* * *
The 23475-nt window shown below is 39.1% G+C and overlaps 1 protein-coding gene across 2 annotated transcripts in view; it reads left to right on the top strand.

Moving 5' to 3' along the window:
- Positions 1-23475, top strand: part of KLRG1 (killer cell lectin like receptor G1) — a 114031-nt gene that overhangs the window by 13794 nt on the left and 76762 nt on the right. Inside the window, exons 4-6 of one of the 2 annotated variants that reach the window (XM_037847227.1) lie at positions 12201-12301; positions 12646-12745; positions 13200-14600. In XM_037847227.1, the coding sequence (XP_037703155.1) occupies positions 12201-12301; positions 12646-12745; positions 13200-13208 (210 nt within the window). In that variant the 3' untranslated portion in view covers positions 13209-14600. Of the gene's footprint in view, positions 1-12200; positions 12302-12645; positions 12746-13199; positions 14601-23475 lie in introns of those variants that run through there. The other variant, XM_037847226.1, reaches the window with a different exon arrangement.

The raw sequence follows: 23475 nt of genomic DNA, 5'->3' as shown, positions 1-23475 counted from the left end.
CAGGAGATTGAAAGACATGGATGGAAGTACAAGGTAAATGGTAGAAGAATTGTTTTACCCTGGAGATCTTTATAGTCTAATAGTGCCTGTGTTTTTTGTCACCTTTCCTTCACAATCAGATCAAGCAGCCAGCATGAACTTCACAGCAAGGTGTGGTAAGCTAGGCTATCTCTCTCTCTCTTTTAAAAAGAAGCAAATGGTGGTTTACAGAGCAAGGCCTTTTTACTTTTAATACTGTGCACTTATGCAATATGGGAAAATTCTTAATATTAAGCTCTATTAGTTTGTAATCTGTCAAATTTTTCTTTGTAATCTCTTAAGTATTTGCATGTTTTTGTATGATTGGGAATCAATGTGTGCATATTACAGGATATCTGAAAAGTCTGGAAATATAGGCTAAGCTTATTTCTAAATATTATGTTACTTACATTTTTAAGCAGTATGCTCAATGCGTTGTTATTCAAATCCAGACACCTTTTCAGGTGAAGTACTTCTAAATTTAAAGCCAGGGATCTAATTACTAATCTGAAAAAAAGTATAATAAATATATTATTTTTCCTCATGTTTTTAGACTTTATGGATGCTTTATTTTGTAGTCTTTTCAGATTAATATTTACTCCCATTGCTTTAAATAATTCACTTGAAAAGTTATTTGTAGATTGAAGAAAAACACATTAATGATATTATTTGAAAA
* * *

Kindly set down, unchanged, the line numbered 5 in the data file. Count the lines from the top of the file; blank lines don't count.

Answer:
CAGGAGATTGAAAGACATGGATGGAAGTACAAGGTAAATGGTAGAAGAATTGTTTTACCCTGGAGATCTTTATAGTCTAATAGTGCCTGTGTTTTTTGTCACCTTTCCTTCACAATCAGATCAAGCAGCCAGCATGAACTTCACAGCAAGGTGTGGTAAGCTAGGCTATCTCTCTCTCTCTTTTAAAAAGAAGCAAATGGTGGTTTACAGAGCAAGGCCTTTTTACTTTTAATACTGTGCACTTATGCAATATGGGAAAATTCTTAATATTAAGCTCTATTAGTTTGTAATCTGTCAAATTTTTCTTTGTAATCTCTTAAGTATTTGCATGTTTTTGTATGATTGGGAATCAATGTGTGCATATTACAGGATATCTGAAAAGTCTGGAAATATAGGCTAAGCTTATTTCTAAATATTATGTTACTTACATTTTTAAGCAGTATGCTCAATGCGTTGTTATTCAAATCCAGACACCTTTTCAGGTGAAGTACTTCTAAATTTAAAGCCAGGGATCTAATTACTAATCTGAAAAAAAGTATAATAAATATATTATTTTTCCTCATGTTTTTAGACTTTATGGATGCTTTATTTTGTAGTCTTTTCAGATTAATATTTACTCCCATTGCTTTAAATAATTCACTTGAAAAGTTATTTGTAGATTGAAGAAAAACACATTAATGATATTATTTGAAAA